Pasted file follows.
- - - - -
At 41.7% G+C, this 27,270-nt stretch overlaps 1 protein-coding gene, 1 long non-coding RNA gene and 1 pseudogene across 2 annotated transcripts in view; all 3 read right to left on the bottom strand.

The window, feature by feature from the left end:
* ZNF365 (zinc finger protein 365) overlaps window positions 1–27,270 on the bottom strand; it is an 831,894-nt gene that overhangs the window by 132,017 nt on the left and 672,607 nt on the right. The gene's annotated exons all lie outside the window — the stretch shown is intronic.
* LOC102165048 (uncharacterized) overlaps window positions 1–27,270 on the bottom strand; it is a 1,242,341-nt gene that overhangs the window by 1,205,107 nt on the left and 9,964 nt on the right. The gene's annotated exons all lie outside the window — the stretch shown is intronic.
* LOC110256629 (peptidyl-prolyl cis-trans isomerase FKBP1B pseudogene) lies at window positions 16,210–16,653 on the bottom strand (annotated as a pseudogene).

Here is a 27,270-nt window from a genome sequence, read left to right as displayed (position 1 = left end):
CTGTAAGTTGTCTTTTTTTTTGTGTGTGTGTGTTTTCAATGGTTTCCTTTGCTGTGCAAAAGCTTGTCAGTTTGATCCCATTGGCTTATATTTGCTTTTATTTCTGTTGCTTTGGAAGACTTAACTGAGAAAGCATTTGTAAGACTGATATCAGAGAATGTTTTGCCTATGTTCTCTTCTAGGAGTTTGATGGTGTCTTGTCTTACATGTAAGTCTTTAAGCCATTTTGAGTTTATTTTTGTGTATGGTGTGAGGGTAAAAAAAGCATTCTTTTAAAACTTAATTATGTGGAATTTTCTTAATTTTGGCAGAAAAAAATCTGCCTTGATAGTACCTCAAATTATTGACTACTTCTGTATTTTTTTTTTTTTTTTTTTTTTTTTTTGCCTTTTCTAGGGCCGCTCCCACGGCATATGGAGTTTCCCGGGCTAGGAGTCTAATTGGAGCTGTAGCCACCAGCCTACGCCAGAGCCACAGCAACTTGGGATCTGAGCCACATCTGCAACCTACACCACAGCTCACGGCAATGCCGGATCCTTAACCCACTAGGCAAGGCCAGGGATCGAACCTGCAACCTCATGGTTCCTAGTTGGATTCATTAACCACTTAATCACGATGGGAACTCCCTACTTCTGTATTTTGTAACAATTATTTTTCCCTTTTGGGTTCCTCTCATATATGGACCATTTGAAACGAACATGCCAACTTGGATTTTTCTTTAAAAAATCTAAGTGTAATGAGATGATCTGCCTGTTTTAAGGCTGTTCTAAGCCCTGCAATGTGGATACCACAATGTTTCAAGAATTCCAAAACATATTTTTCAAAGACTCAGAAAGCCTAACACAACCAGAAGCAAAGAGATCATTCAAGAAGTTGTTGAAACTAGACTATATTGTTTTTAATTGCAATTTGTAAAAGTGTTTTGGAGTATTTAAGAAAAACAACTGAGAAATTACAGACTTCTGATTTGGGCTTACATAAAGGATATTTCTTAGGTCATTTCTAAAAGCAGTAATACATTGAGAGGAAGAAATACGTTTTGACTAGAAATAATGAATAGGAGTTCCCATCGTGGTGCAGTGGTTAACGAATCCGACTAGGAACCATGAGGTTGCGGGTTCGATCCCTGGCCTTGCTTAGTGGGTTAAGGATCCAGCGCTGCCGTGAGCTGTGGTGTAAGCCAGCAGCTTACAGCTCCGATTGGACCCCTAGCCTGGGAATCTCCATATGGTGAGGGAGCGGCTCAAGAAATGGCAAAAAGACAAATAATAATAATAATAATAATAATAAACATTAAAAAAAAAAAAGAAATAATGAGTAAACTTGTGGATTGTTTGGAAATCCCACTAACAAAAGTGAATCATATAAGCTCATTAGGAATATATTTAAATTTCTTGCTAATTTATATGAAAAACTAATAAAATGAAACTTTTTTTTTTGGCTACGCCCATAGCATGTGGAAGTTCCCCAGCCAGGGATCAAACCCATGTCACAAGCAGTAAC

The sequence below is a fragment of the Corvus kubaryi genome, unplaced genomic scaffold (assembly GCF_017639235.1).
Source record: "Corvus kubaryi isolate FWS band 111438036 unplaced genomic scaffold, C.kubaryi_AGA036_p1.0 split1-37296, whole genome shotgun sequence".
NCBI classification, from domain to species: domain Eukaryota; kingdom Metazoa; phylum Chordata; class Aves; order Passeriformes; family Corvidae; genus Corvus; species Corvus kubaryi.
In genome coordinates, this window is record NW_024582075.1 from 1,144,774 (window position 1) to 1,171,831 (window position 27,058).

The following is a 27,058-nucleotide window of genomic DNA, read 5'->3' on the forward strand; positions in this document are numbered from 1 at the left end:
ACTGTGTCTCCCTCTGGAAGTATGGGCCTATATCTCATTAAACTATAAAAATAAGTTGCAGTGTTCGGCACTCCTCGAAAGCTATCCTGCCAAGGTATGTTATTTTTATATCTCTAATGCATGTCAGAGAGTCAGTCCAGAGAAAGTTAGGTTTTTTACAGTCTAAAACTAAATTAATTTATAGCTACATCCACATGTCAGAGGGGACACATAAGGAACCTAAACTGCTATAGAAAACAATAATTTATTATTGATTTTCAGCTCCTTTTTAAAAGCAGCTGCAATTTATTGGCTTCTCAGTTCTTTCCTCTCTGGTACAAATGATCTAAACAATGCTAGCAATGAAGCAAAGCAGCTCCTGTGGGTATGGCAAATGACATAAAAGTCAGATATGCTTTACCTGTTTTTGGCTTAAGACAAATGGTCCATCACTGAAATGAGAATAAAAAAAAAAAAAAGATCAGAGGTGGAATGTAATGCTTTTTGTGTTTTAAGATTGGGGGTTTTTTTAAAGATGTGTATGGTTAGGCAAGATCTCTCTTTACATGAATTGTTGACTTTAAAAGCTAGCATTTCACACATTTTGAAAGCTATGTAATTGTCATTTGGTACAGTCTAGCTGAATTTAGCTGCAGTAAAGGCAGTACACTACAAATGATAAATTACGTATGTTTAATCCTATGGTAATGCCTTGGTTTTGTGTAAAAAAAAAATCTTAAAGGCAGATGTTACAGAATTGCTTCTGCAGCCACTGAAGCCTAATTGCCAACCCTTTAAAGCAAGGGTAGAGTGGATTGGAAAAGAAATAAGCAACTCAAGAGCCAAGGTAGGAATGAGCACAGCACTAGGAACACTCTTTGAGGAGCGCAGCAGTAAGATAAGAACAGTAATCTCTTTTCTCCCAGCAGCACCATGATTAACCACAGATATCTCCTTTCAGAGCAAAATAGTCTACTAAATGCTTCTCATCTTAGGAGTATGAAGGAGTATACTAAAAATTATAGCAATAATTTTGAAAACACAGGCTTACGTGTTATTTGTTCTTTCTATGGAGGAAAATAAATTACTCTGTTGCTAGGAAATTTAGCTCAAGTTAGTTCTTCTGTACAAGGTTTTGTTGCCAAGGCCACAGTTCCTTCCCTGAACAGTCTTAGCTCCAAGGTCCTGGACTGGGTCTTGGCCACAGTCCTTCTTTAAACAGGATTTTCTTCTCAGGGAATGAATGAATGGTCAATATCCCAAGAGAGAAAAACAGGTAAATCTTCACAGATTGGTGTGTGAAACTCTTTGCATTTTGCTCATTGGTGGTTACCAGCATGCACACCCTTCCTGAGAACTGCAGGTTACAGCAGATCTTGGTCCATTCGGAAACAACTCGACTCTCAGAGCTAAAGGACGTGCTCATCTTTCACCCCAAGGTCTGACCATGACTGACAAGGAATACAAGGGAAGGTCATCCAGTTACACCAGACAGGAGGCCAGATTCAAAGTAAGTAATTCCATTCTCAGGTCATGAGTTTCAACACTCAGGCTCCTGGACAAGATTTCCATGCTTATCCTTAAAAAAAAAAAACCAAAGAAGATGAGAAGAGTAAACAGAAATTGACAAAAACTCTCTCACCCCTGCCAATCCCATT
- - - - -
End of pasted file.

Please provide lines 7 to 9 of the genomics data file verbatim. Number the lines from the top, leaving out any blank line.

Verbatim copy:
CTGTAAGTTGTCTTTTTTTTTGTGTGTGTGTGTTTTCAATGGTTTCCTTTGCTGTGCAAAAGCTTGTCAGTTTGATCCCATTGGCTTATATTTGCTTTTATTTCTGTTGCTTTGGAAGACTTAACTGAGAAAGCATTTGTAAGACTGATATCAGAGAATGTTTTGCCTATGTTCTCTTCTAGGAGTTTGATGGTGTCTTGTCTTACATGTAAGTCTTTAAGCCATTTTGAGTTTATTTTTGTGTATGGTGTGAGGGTAAAAAAAGCATTCTTTTAAAACTTAATTATGTGGAATTTTCTTAATTTTGGCAGAAAAAAATCTGCCTTGATAGTACCTCAAATTATTGACTACTTCTGTATTTTTTTTTTTTTTTTTTTTTTTTTTTGCCTTTTCTAGGGCCGCTCCCACGGCATATGGAGTTTCCCGGGCTAGGAGTCTAATTGGAGCTGTAGCCACCAGCCTACGCCAGAGCCACAGCAACTTGGGATCTGAGCCACATCTGCAACCTACACCACAGCTCACGGCAATGCCGGATCCTTAACCCACTAGGCAAGGCCAGGGATCGAACCTGCAACCTCATGGTTCCTAGTTGGATTCATTAACCACTTAATCACGATGGGAACTCCCTACTTCTGTATTTTGTAACAATTATTTTTCCCTTTTGGGTTCCTCTCATATATGGACCATTTGAAACGAACATGCCAACTTGGATTTTTCTTTAAAAAATCTAAGTGTAATGAGATGATCTGCCTGTTTTAAGGCTGTTCTAAGCCCTGCAATGTGGATACCACAATGTTTCAAGAATTCCAAAACATATTTTTCAAAGACTCAGAAAGCCTAACACAACCAGAAGCAAAGAGATCATTCAAGAAGTTGTTGAAACTAGACTATATTGTTTTTAATTGCAATTTGTAAAAGTGTTTTGGAGTATTTAAGAAAAACAACTGAGAAATTACAGACTTCTGATTTGGGCTTACATAAAGGATATTTCTTAGGTCATTTCTAAAAGCAGTAATACATTGAGAGGAAGAAATACGTTTTGACTAGAAATAATGAATAGGAGTTCCCATCGTGGTGCAGTGGTTAACGAATCCGACTAGGAACCATGAGGTTGCGGGTTCGATCCCTGGCCTTGCTTAGTGGGTTAAGGATCCAGCGCTGCCGTGAGCTGTGGTGTAAGCCAGCAGCTTACAGCTCCGATTGGACCCCTAGCCTGGGAATCTCCATATGGTGAGGGAGCGGCTCAAGAAATGGCAAAAAGACAAATAATAATAATAATAATAATAATAAACATTAAAAAAAAAAAAGAAATAATGAGTAAACTTGTGGATTGTTTGGAAATCCCACTAACAAAAGTGAATCATATAAGCTCATTAGGAATATATTTAAATTTCTTGCTAATTTATATGAAAAACTAATAAAATGAAACTTTTTTTTTTGGCTACGCCCATAGCATGTGGAAGTTCCCCAGCCAGGGATCAAACCCATGTCACAAGCAGTAAC

The sequence below is a fragment of the Corvus kubaryi genome, unplaced genomic scaffold (assembly GCF_017639235.1).
Source record: "Corvus kubaryi isolate FWS band 111438036 unplaced genomic scaffold, C.kubaryi_AGA036_p1.0 split1-37296, whole genome shotgun sequence".